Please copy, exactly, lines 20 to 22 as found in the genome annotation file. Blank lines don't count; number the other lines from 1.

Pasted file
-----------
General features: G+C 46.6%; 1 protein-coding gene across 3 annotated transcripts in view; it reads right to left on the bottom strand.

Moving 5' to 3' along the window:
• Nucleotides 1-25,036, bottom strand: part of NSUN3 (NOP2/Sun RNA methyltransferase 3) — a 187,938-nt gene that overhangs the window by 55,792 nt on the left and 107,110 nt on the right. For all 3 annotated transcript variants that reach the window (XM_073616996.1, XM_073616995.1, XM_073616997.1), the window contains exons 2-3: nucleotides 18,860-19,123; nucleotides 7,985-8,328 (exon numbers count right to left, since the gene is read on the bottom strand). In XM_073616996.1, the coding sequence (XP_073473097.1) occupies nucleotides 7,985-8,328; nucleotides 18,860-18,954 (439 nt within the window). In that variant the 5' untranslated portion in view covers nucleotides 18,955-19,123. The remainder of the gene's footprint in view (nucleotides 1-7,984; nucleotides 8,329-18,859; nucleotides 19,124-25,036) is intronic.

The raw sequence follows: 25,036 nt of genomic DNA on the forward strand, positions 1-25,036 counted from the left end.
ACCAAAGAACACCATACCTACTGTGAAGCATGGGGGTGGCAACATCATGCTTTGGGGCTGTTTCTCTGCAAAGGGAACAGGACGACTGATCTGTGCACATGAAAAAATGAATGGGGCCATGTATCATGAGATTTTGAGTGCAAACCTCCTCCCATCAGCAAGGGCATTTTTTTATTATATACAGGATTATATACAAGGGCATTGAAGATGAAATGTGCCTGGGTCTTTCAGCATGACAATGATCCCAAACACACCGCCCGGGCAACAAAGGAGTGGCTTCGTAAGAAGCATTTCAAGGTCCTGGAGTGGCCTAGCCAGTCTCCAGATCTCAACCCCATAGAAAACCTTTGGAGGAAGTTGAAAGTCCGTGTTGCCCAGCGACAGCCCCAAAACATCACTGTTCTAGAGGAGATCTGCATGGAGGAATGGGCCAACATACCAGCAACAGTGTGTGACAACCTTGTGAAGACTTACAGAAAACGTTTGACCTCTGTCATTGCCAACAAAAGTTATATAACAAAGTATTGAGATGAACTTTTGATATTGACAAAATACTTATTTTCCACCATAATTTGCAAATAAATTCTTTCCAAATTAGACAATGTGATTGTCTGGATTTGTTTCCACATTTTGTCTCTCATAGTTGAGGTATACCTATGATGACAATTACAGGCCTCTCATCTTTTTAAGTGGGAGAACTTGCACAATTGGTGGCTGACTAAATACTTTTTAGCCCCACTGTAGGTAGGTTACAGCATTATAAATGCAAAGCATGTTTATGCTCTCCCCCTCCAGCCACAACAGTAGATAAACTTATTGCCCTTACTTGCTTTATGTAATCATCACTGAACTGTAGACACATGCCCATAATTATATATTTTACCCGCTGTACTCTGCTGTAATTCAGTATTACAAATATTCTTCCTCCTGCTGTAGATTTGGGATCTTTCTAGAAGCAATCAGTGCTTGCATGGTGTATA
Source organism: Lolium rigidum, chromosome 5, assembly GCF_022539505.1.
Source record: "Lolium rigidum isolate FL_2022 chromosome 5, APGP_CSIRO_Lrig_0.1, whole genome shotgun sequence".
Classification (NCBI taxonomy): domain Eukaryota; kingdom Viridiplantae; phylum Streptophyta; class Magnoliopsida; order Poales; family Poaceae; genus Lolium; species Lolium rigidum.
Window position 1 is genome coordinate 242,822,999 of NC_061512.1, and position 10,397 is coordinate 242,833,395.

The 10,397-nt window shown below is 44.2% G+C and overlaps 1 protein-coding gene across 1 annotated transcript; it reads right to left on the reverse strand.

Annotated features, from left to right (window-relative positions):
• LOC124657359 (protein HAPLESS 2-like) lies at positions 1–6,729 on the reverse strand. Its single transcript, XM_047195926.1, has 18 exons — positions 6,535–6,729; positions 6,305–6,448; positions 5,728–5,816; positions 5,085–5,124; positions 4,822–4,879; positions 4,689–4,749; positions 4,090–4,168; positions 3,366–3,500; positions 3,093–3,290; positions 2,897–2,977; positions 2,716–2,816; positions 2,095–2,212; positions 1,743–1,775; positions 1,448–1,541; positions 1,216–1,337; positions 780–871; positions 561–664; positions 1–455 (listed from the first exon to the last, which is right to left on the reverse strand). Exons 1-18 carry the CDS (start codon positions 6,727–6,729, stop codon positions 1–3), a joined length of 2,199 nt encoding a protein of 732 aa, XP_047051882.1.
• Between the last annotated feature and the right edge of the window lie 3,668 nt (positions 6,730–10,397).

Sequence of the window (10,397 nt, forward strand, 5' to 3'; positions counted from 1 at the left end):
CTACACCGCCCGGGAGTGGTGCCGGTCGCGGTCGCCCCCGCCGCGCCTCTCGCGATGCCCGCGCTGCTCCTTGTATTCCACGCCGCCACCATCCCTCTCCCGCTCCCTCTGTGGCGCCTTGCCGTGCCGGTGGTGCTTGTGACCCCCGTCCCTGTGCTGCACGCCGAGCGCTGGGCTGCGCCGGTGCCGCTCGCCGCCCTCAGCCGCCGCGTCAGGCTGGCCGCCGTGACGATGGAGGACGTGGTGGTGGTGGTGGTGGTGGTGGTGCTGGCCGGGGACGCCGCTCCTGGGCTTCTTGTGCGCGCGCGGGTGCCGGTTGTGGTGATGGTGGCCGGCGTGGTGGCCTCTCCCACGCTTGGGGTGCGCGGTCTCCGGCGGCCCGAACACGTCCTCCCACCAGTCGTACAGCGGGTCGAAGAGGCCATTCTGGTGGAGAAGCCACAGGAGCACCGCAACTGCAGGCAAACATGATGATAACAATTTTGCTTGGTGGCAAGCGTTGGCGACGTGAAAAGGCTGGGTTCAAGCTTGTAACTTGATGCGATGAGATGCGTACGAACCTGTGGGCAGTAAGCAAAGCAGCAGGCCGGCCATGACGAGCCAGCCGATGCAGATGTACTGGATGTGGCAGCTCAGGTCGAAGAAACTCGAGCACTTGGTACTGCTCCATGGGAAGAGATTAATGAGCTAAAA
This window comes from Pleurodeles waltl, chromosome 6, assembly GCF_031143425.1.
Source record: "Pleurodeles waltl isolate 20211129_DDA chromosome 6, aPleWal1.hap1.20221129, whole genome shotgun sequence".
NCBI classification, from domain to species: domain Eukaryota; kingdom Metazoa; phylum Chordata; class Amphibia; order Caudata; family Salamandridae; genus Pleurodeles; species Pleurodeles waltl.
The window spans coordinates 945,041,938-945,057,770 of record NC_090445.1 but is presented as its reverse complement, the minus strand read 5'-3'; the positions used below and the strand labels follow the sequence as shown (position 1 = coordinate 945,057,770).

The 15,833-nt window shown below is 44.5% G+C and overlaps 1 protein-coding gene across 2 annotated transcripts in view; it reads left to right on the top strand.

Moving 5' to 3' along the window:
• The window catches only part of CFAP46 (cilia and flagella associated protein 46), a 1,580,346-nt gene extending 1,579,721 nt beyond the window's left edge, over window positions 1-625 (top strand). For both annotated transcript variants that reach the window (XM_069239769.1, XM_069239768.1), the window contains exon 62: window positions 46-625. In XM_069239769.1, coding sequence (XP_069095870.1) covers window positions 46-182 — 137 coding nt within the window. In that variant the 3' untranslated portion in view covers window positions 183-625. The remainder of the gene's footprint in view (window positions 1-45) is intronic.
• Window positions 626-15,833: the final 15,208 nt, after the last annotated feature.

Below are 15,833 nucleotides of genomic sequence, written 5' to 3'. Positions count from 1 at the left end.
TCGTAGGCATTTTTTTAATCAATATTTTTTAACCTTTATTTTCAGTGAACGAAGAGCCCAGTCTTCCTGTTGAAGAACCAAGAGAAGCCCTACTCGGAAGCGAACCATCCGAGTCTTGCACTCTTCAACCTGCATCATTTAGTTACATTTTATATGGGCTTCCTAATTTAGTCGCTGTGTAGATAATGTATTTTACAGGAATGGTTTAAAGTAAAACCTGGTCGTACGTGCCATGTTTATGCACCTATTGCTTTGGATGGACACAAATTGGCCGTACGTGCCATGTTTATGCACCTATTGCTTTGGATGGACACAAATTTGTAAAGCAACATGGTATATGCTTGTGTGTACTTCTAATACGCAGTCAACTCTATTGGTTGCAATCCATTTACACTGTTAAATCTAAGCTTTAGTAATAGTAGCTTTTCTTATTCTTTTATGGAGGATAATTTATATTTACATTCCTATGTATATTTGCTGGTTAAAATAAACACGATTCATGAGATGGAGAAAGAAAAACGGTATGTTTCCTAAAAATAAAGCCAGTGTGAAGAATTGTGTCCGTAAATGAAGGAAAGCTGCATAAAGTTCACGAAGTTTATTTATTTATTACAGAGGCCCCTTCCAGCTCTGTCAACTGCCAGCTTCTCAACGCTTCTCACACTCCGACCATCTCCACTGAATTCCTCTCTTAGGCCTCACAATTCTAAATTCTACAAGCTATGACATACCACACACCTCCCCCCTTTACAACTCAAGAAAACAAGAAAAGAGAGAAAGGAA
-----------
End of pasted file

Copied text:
The 15,833-nt window shown below is 44.5% G+C and overlaps 1 protein-coding gene across 2 annotated transcripts in view; it reads left to right on the top strand.

Moving 5' to 3' along the window:
• The window catches only part of CFAP46 (cilia and flagella associated protein 46), a 1,580,346-nt gene extending 1,579,721 nt beyond the window's left edge, over window positions 1-625 (top strand). For both annotated transcript variants that reach the window (XM_069239769.1, XM_069239768.1), the window contains exon 62: window positions 46-625. In XM_069239769.1, coding sequence (XP_069095870.1) covers window positions 46-182 — 137 coding nt within the window. In that variant the 3' untranslated portion in view covers window positions 183-625. The remainder of the gene's footprint in view (window positions 1-45) is intronic.